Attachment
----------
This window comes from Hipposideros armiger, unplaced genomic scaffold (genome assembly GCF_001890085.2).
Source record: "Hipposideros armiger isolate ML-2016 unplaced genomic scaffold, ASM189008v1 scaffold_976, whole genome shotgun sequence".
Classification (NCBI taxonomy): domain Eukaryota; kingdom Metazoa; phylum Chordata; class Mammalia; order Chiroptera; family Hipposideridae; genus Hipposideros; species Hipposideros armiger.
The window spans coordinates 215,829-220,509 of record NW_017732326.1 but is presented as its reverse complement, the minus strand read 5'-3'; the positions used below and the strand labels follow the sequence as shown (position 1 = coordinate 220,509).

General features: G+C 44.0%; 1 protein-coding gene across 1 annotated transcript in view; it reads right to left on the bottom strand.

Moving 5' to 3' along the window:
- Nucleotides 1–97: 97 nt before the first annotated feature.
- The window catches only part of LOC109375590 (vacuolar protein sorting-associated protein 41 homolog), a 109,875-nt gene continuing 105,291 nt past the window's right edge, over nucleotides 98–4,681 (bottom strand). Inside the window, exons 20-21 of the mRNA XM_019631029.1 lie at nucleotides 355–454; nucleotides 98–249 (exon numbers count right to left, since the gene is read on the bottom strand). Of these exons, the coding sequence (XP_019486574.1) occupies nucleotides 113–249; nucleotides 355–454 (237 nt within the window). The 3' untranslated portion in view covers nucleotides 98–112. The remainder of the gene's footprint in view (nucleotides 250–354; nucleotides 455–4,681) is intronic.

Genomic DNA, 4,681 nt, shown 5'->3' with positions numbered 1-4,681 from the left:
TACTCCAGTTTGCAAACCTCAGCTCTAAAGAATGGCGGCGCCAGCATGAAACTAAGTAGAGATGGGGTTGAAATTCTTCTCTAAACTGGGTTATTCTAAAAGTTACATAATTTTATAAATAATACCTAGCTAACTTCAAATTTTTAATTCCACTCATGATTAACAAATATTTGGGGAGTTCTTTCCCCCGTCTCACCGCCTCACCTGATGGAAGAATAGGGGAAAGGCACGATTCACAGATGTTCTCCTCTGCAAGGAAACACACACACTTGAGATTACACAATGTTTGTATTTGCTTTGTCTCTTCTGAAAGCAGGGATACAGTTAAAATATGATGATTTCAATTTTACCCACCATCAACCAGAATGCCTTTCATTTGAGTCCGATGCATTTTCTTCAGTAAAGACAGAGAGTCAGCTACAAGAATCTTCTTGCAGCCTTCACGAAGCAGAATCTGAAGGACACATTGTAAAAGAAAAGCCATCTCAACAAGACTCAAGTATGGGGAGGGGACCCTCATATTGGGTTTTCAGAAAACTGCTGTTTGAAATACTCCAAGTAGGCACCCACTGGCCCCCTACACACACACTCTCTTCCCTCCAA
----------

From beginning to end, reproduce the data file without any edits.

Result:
This window comes from Hipposideros armiger, unplaced genomic scaffold (genome assembly GCF_001890085.2).
Source record: "Hipposideros armiger isolate ML-2016 unplaced genomic scaffold, ASM189008v1 scaffold_976, whole genome shotgun sequence".
Classification (NCBI taxonomy): domain Eukaryota; kingdom Metazoa; phylum Chordata; class Mammalia; order Chiroptera; family Hipposideridae; genus Hipposideros; species Hipposideros armiger.
The window spans coordinates 215,829-220,509 of record NW_017732326.1 but is presented as its reverse complement, the minus strand read 5'-3'; the positions used below and the strand labels follow the sequence as shown (position 1 = coordinate 220,509).

General features: G+C 44.0%; 1 protein-coding gene across 1 annotated transcript in view; it reads right to left on the bottom strand.

Moving 5' to 3' along the window:
- Nucleotides 1–97: 97 nt before the first annotated feature.
- The window catches only part of LOC109375590 (vacuolar protein sorting-associated protein 41 homolog), a 109,875-nt gene continuing 105,291 nt past the window's right edge, over nucleotides 98–4,681 (bottom strand). Inside the window, exons 20-21 of the mRNA XM_019631029.1 lie at nucleotides 355–454; nucleotides 98–249 (exon numbers count right to left, since the gene is read on the bottom strand). Of these exons, the coding sequence (XP_019486574.1) occupies nucleotides 113–249; nucleotides 355–454 (237 nt within the window). The 3' untranslated portion in view covers nucleotides 98–112. The remainder of the gene's footprint in view (nucleotides 250–354; nucleotides 455–4,681) is intronic.

Genomic DNA, 4,681 nt, shown 5'->3' with positions numbered 1-4,681 from the left:
TACTCCAGTTTGCAAACCTCAGCTCTAAAGAATGGCGGCGCCAGCATGAAACTAAGTAGAGATGGGGTTGAAATTCTTCTCTAAACTGGGTTATTCTAAAAGTTACATAATTTTATAAATAATACCTAGCTAACTTCAAATTTTTAATTCCACTCATGATTAACAAATATTTGGGGAGTTCTTTCCCCCGTCTCACCGCCTCACCTGATGGAAGAATAGGGGAAAGGCACGATTCACAGATGTTCTCCTCTGCAAGGAAACACACACACTTGAGATTACACAATGTTTGTATTTGCTTTGTCTCTTCTGAAAGCAGGGATACAGTTAAAATATGATGATTTCAATTTTACCCACCATCAACCAGAATGCCTTTCATTTGAGTCCGATGCATTTTCTTCAGTAAAGACAGAGAGTCAGCTACAAGAATCTTCTTGCAGCCTTCACGAAGCAGAATCTGAAGGACACATTGTAAAAGAAAAGCCATCTCAACAAGACTCAAGTATGGGGAGGGGACCCTCATATTGGGTTTTCAGAAAACTGCTGTTTGAAATACTCCAAGTAGGCACCCACTGGCCCCCTACACACACACTCTCTTCCCTCCAA